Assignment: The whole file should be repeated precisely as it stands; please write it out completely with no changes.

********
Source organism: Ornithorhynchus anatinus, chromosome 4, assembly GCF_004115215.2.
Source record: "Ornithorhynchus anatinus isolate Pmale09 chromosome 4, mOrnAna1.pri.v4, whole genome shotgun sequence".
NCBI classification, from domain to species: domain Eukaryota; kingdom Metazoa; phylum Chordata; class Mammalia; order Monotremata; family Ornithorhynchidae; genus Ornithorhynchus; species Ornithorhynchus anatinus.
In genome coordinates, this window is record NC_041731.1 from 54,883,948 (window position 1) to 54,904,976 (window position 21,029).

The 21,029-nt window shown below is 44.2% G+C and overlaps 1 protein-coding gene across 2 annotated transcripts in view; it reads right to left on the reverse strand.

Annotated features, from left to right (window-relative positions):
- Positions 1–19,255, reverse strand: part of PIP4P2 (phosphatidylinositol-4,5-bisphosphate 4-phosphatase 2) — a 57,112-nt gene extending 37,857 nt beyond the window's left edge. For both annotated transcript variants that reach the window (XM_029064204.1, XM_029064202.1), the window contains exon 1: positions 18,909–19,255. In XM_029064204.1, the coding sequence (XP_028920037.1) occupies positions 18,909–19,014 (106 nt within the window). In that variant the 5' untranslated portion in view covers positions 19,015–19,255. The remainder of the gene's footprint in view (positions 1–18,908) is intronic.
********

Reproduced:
Source organism: Ornithorhynchus anatinus, chromosome 4, assembly GCF_004115215.2.
Source record: "Ornithorhynchus anatinus isolate Pmale09 chromosome 4, mOrnAna1.pri.v4, whole genome shotgun sequence".
NCBI classification, from domain to species: domain Eukaryota; kingdom Metazoa; phylum Chordata; class Mammalia; order Monotremata; family Ornithorhynchidae; genus Ornithorhynchus; species Ornithorhynchus anatinus.
In genome coordinates, this window is record NC_041731.1 from 54,883,948 (window position 1) to 54,904,976 (window position 21,029).

The 21,029-nt window shown below is 44.2% G+C and overlaps 1 protein-coding gene across 2 annotated transcripts in view; it reads right to left on the reverse strand.

Annotated features, from left to right (window-relative positions):
- Positions 1–19,255, reverse strand: part of PIP4P2 (phosphatidylinositol-4,5-bisphosphate 4-phosphatase 2) — a 57,112-nt gene extending 37,857 nt beyond the window's left edge. For both annotated transcript variants that reach the window (XM_029064204.1, XM_029064202.1), the window contains exon 1: positions 18,909–19,255. In XM_029064204.1, the coding sequence (XP_028920037.1) occupies positions 18,909–19,014 (106 nt within the window). In that variant the 5' untranslated portion in view covers positions 19,015–19,255. The remainder of the gene's footprint in view (positions 1–18,908) is intronic.